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New Alaskapox virus kills elderly man

A COVID-19 particle is pictured in this image provided by the Centers for Disease Control and Prevention. (CDC/TNS)
February 14, 2024

The first reported fatality of the Alaskapox virus was recently revealed by Alaska public health officials after an elderly man in Alaska succumbed to it in January.

According to a bulletin released by the state’s public health officials, the elderly man lived in the Kenai Peninsula of Alaska before being hospitalized in November and dying from the virus toward the end of January.

While health officials could not make a final determination regarding how the elderly man contracted the Alaskapox virus, health officials suggested that he could have contracted the virus from a stray cat that he was taking care of prior to his hospitalization.

The bulletin noted that the elderly man had a “history of drug-induced immunosuppression” due to cancer treatment and suggested that his suppressed immune system could have caused his illness to be more severe.

The Alaska Department of Health’s website explains that the Alaskapox virus is an orthopox virus and was first reported in 2015 in a patient from Fairbanks, Alaska.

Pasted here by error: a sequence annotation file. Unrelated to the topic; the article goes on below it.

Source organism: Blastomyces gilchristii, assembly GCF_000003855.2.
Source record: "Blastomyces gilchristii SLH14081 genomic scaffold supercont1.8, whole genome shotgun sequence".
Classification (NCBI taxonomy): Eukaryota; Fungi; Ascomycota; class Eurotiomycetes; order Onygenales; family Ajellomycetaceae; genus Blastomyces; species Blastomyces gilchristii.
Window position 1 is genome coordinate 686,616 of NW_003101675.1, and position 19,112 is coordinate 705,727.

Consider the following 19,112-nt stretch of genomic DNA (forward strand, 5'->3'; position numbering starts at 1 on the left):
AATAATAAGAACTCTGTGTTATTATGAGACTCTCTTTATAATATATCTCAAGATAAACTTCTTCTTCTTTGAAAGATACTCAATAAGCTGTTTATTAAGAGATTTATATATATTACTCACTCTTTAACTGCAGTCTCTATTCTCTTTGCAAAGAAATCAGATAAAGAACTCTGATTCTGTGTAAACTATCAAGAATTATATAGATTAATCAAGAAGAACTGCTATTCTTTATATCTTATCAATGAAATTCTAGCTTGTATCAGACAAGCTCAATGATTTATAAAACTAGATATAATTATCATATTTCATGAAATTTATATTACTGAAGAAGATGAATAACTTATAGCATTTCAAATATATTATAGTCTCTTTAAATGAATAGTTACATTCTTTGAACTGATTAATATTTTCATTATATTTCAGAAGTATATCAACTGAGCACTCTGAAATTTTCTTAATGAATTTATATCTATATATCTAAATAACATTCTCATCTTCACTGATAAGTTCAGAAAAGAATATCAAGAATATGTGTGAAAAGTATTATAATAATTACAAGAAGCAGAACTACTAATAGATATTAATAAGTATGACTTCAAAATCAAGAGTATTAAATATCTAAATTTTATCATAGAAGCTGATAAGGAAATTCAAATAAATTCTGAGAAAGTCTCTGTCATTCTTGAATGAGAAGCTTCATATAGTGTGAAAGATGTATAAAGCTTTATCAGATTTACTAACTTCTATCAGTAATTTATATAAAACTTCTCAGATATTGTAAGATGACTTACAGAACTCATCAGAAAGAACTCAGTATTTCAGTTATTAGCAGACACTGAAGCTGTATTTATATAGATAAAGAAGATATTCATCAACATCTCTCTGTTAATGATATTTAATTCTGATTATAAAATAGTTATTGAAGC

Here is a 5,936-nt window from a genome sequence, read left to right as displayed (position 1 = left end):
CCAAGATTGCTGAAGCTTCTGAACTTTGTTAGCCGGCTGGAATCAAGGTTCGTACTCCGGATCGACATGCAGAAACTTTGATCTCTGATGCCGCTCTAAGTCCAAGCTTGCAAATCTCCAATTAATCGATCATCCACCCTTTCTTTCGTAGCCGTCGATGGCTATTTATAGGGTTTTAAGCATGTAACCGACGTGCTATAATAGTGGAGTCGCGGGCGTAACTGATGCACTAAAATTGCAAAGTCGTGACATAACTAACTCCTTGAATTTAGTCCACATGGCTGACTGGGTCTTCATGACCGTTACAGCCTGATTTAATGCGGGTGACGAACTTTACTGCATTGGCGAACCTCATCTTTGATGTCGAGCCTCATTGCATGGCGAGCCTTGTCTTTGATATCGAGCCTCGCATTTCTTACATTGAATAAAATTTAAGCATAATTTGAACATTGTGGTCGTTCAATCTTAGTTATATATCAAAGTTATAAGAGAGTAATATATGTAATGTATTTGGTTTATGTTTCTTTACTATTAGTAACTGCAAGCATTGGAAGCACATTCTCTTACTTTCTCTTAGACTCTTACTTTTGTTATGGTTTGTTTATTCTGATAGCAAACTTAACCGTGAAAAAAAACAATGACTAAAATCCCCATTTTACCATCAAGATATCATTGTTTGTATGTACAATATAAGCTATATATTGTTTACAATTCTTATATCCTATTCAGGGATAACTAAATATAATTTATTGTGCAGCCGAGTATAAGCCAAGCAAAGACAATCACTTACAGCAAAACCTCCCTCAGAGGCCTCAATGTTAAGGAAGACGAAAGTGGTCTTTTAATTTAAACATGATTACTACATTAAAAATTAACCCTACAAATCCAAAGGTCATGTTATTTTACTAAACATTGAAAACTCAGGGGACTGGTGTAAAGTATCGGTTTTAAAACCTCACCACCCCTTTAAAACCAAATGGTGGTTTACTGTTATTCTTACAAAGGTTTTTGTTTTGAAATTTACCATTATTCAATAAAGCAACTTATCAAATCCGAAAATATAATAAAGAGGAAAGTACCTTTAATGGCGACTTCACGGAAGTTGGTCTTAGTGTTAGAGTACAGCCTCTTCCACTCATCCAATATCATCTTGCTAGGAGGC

“Symptoms of Alaskapox have included one or more skin lesions (bumps or pustules) and other symptoms like swollen lymph nodes and joint and/or muscle pain,” the department’s website states. “Immunocompromised people might be at increased risk for more severe illness.”

According to the bulletin released by state health officials, only seven cases of the virus have been reported to the Alaska Section of Epidemiology since the virus was discovered in 2015. Apart from the elderly man who recently died from the virus, the other individuals affected by the virus only had mild cases and did not require hospitalization.

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The health official bulletin offered a potential cause of the man’s contraction of the virus, stating, “The route of exposure in this case remains unclear, although scratches from the stray cat represent a possible source of inoculation through fomite transmission.”

CBS News reported that if the transmission theory proposed by the state’s health officials is correct, it is possible that the stray cat had the virus on its claws. Further evidence of the theory was documented by health officials who discovered a “notable” scratch located near a red lesion on the elderly man.

Between November and January, the elderly man’s condition worsened despite receiving care from medical professionals. The bulletin noted, “Despite intensive medical support in a long-term care setting, he later exhibited delayed wound healing, malnutrition, acute renal failure, and respiratory failure.”